February 25, 2014 at 2:12 pm (Uncategorized)
Since we account for changes by appeals to governing factors or laws, there is a logical necessity to base the accounts of changeable things on something unchangeable. This leads physical theory to conclude to the existence of some unchangeable being that explains all physical reality with absolute determination. This has led to the belief in various cruel gods, i.e. beings that are both physical and yet unobservable and non-interactive, and which make free action and (ultimately) an adequate account of the physical impossible.
For the ancients, the heavenly bodies played the part of these cruel gods, determining behavior and making astrology seem possible and scientific. Even St. Thomas had to take this seriously, allowing that the heavenly bodies were dispositive causes of human action. Later on, we grew less optimistic about being able to identify exactly what the deterministic causes were, but the success of mathematical law convinced us that the causes were either mathematical or shared in the logical necessity of mathematics, and so now the laws themselves became the cruel gods that determine all behavior. All this culminated in Einstein’s block universe, where all things are already accomplished and given in advance. We’ve moved beyond the necessary efficient causality of the Ancient world to an intrinsic necessity of formal causality. The universe itself is the cruel, deterministic ice-god.
But physical law, or whatever it is that physical law is describing, is an instrumental cause. It presupposes initial conditions which can be engineered to achieve desired outcomes. The law or whatever-it-is is therefore open at both ends and so is just as much an instrument as a pair of tongs or a grocery cart.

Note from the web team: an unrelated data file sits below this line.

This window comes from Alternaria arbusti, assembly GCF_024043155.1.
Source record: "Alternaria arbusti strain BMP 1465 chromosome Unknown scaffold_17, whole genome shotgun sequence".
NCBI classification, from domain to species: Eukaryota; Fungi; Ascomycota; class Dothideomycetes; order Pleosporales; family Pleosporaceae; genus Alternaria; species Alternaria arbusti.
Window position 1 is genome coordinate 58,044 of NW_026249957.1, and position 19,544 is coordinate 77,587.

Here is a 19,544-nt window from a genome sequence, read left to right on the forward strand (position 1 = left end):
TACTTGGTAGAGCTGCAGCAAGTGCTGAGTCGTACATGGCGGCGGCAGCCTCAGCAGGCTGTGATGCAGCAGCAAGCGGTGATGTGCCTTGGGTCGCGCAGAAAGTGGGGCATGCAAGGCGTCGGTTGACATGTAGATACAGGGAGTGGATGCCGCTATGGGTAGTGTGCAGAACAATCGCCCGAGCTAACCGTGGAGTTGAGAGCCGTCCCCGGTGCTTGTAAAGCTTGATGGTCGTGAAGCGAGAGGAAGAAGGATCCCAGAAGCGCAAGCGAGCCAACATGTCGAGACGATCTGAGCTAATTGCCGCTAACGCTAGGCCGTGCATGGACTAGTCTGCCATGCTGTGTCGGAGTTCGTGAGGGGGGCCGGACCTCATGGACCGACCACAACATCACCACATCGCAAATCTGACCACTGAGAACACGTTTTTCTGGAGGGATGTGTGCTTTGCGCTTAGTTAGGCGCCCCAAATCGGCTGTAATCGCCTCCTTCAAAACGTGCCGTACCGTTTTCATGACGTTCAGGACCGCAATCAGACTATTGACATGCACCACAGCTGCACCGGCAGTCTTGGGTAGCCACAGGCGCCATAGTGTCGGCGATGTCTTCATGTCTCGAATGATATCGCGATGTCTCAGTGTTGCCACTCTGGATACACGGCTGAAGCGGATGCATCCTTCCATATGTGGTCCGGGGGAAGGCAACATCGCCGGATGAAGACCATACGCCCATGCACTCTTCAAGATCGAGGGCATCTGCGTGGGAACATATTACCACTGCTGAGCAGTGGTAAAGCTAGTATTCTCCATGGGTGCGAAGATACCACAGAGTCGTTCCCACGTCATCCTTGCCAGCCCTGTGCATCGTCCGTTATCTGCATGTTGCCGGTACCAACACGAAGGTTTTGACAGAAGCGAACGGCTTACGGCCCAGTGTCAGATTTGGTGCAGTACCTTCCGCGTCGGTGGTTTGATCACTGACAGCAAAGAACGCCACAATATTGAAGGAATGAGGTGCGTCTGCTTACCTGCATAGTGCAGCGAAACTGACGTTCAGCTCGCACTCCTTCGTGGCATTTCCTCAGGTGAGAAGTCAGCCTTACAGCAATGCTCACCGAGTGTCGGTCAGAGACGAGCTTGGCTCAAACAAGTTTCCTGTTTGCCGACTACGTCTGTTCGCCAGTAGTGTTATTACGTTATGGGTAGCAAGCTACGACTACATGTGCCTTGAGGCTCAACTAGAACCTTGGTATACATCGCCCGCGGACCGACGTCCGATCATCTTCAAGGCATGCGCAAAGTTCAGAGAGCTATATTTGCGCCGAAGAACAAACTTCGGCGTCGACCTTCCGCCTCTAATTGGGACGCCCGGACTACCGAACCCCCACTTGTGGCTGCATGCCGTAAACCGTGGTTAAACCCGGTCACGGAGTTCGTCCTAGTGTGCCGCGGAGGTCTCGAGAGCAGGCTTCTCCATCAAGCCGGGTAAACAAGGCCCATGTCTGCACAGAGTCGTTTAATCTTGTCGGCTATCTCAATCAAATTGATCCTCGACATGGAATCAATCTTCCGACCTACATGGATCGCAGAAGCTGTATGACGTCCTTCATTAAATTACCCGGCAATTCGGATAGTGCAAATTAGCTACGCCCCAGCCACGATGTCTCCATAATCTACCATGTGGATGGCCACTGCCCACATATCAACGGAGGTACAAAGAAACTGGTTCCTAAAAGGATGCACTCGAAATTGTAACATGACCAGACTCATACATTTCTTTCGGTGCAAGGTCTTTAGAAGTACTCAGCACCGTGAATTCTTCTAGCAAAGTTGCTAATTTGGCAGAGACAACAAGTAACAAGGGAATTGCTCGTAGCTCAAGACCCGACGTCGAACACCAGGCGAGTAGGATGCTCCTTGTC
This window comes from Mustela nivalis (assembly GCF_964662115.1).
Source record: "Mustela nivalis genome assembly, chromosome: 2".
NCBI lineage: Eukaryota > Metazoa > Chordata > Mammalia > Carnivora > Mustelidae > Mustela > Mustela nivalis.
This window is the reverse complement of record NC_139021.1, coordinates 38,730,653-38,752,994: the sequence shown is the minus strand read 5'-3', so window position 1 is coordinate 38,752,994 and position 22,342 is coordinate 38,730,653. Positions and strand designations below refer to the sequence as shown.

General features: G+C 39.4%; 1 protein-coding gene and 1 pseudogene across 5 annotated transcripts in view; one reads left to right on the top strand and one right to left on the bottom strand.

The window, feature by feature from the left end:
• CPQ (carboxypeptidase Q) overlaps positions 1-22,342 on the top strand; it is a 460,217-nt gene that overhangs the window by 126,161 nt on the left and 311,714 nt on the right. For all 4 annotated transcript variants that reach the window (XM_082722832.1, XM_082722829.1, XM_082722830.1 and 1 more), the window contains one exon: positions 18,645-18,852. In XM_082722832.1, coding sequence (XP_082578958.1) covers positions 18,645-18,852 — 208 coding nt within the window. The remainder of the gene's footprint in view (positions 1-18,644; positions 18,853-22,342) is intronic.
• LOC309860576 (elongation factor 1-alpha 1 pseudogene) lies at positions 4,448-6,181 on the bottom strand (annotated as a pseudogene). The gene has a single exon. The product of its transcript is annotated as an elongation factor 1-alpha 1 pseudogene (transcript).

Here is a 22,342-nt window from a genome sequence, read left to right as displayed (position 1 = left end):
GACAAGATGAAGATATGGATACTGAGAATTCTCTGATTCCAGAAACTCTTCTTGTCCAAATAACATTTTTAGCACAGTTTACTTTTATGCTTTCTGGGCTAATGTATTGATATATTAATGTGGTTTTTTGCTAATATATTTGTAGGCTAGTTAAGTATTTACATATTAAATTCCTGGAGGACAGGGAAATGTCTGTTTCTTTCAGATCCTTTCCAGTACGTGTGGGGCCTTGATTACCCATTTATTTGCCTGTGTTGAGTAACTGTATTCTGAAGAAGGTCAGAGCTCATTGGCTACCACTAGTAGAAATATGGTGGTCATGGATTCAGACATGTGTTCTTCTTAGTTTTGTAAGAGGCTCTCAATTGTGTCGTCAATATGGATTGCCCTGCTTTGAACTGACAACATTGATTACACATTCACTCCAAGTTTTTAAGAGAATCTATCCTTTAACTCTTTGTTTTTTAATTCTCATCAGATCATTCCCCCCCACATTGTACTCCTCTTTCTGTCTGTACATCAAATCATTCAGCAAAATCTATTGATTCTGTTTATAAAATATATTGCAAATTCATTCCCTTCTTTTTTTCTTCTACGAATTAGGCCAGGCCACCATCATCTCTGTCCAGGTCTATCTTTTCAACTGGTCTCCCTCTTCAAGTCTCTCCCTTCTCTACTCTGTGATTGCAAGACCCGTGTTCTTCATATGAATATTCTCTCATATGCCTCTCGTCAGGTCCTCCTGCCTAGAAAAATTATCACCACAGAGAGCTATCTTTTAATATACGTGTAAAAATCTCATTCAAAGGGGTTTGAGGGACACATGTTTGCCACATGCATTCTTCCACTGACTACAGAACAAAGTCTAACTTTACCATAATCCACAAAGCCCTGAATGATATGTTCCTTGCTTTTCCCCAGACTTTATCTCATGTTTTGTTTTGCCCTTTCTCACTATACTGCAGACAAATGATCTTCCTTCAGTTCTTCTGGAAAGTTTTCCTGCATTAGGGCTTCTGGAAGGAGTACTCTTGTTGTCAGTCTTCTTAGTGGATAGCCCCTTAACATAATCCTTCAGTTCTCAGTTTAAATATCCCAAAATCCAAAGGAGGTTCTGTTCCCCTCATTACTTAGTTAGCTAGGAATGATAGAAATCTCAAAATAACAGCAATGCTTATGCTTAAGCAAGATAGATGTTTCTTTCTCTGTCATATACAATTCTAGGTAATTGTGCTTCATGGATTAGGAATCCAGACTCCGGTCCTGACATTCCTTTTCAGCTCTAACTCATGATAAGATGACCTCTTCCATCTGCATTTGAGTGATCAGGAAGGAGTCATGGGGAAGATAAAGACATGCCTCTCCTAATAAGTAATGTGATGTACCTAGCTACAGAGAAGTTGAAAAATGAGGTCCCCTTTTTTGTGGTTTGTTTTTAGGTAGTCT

Seen from this angle, the trans-physical or immaterial is thus what sets initial conditions to achieve outcomes, and so it prior to and impossible to describe by law. The iron- necessity of the law is of the same order as the actual iron making a pair of tongs: it serves as a dependable conduit to the intentional causality of the end.
The cruel god of the physical theory arises from a desire to place absolute necessity in something physical. Any attempt to do so not only makes free choice impossible but makes the physical world also impossible. We will posit some physical thing which at once interacts with the changeable and yet does not itself change, which gives rise to the observable and yet cannot be observed. Any account we give of the physical will become incoherent, having to allow both for things that do not interact, change, or be observed.